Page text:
Aristotle has so far told us the following about human agency:
- Its precondition is that some things not be necessitated, in the sense that they stand open to being in either of opposing states.
- Yet some things, among those that are not necessitated, furthermore operate as an arche or 'originating cause' in that domain. This presumably means not merely that they are indifferent, so to speak, to being made to take on either of opposing states, but, more strongly, that they themselves operate, and make other things to be such-and-so, by their being active in either of opposing ways, as the case may be. (Otherwise, why should they be set apart as 'originating causes'?)
- Human beings are the only true originating causes among things not necessitated, and this is to be traced to their rational powers (cp. Met. IX.2.). That we are so distinctive is indicated in language by our saying, not that a human being is 'a cause which originates motion' (a)rxh\ kinh/sewj) but rather that he is 'a cause which originates actions (a)rxh\ pra/cewn)'.
Aristotle regularly indicates that actions that "originate" in the agent are "up to him to do or not to do"... . It is important not to misinterpret this expression as attributing to agents a kind of "freedom to do otherwise".This is puzzling. On one ordinary meaning of "freedom to do otherwise", this is precisely what Aristotle does attribute to human agents, viz. a power to operate in either of opposing ways, as the case may be, in the absence of determination. Considered as a first approach to Aristotle's view, the phrase seems serviceable: if one were to compare the two assertions, "Aristotle attributes to human beings a freedom to do otherwise" and "Aristotle denies that human beings have a freedom to do otherwise", the former, surely, is closer to the truth.
So why is it 'important' that we do not 'misinterpret' Aristotle in this way? What reasons does Meyer give in support of her correction? (Note that Meyer does not say, as would be justifiable, that "it would be hasty to take the phrase 'up to him', all by itself, as meaning that...", or "we should not take Aristotle to mean everything that we might mean by the word 'freedom'".)
To be sure, Aristotle thinks that our actions, like much of what happens in the world, are contingent rather than necessary: they "admit of being otherwise"... . Their contingent status, however, is not a result of their being "up to us to do or not to do." On the contrary, Aristotle takes the former to be a precondition of the latter.Ignoratio elenchi, apparently--it's not part of the view that "human beings have a freedom to do otherwise" that human beings are the cause of contingency in the world. Reject that absurd view, and you do nothing to touch the view that is at stake.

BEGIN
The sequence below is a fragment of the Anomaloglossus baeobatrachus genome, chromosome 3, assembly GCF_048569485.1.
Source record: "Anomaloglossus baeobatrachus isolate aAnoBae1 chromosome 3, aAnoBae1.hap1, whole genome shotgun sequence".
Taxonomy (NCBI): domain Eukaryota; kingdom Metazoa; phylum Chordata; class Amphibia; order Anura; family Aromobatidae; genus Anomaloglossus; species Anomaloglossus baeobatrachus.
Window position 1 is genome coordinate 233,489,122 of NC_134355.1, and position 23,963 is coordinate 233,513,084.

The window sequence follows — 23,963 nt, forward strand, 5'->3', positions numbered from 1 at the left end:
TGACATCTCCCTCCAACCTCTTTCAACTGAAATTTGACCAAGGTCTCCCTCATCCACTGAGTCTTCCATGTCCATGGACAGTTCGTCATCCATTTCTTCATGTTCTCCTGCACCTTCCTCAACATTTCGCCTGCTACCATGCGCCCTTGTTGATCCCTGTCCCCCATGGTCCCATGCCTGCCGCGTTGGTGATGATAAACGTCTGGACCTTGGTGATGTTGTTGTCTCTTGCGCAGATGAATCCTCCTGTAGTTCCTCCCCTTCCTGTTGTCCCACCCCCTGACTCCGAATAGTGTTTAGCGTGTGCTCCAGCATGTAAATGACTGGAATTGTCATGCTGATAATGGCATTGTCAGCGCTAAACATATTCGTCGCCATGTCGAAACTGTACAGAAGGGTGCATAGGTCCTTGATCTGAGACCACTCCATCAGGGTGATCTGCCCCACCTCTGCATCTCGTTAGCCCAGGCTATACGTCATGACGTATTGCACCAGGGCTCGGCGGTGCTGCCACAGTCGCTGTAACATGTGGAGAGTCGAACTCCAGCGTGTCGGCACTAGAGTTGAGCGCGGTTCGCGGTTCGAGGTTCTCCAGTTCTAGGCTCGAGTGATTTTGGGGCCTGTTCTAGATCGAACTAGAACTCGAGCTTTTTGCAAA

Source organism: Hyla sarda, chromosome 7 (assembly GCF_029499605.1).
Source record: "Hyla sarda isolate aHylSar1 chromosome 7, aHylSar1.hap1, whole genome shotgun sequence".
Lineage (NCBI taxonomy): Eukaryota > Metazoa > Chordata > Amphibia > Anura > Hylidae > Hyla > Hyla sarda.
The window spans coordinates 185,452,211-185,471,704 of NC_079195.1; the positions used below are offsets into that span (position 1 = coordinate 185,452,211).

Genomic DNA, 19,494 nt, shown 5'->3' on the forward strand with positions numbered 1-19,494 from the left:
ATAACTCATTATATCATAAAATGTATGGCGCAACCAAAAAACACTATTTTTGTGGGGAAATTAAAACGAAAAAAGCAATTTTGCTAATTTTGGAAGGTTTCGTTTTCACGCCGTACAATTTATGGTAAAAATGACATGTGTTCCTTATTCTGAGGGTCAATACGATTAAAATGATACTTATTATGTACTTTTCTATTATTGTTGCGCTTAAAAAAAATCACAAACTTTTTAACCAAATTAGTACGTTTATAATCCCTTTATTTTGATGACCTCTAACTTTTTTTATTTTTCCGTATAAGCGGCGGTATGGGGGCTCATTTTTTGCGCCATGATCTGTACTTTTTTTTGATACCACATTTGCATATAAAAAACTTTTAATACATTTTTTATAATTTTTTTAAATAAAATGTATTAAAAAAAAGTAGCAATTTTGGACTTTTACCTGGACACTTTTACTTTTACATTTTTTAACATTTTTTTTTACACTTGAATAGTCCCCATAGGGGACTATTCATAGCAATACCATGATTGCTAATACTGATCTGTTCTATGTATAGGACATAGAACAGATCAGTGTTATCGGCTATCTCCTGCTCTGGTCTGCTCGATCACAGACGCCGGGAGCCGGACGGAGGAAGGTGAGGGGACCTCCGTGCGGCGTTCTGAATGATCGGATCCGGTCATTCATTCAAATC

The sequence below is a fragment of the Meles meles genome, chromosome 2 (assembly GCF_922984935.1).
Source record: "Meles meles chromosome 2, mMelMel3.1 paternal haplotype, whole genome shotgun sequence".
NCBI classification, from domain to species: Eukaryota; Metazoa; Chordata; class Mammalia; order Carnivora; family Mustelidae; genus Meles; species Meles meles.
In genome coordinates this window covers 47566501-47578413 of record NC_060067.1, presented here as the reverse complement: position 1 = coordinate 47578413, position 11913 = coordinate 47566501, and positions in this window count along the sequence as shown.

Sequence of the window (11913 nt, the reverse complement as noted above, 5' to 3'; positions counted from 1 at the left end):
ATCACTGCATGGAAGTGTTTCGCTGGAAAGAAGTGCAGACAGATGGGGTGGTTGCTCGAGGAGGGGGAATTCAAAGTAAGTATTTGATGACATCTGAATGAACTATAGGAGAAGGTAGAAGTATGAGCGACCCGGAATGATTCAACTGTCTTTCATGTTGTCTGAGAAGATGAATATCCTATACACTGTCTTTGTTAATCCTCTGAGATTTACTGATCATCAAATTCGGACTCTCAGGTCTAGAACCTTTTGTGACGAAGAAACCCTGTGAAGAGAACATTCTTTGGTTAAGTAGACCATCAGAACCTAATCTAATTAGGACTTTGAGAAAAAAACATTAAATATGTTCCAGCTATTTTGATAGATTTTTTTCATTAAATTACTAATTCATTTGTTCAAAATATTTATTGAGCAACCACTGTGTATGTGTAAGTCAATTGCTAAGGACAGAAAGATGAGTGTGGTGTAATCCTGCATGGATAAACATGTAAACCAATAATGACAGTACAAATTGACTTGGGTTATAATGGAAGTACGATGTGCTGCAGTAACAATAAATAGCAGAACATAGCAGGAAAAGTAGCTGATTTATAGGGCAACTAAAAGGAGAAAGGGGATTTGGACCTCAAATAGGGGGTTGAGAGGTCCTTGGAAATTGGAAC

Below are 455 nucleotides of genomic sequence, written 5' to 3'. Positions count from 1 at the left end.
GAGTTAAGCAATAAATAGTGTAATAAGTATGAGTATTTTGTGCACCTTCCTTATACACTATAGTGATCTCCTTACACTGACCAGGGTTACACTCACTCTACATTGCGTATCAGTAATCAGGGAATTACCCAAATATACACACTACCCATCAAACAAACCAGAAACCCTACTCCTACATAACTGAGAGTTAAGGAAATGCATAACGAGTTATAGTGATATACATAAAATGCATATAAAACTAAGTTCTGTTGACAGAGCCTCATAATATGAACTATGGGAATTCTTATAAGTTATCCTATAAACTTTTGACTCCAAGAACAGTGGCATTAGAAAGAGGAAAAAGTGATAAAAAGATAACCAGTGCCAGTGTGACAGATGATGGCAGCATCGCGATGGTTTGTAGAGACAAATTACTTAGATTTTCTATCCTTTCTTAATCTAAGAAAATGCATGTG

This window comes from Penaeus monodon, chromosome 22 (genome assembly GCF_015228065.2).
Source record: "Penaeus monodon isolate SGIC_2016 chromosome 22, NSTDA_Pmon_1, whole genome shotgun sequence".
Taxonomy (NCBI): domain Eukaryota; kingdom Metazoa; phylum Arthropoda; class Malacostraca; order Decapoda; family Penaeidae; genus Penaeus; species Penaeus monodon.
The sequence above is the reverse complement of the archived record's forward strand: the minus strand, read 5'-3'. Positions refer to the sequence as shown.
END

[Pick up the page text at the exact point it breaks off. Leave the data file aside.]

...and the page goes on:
It is because such occurrences (a) admit of being otherwise, and (b) can come about "through us", that (c) they are "up to us to do or not to do"... .This is clearly not Aristotle's meaning, because (a) through (c) would hold of any contingent thing insofar as it was a link in a causal sequence, including those that are not 'originating causes', and yet Aristotle reserves the phrase "up to us" for rational, originating causes.
Rather than attributing freedom to agents, the "up to us" locution used by Aristotle implies causal responsibility. Such agents are in control (kurios) of their actions... ; they are responsible (aitioi) for them: "A person is responsible [aitios] for those things that are up to him to do or not to do, and if he is responsible [aitios] for them, then they are up to him"... .For my part, I'm baffled by the phrase, "causal responsibility". What is that supposed to mean in contrast?
And then there is apparently an appeal to authority: Meyer writes as though the Greek words must take the sense she gives them, when they could easily be meant to have a fuller sense, and on the "freedom" interpretation they would have that sense. Why doesn't kurios mean, in these contexts, "sovereign"-- a human being is "sovereign over whether he will carry out his action or not"? Why doesn't aitios carry the sense: "the action is to be traced back (solely) to him"? Aristotle's mere use of these words certainly does not exclude the "freedom" view.
And even if we grant that these words have the sense she stipulates, that still doesn't decide the question: Meyer still hasn't given any reasons why "a freedom to do otherwise" is a misinterpretation.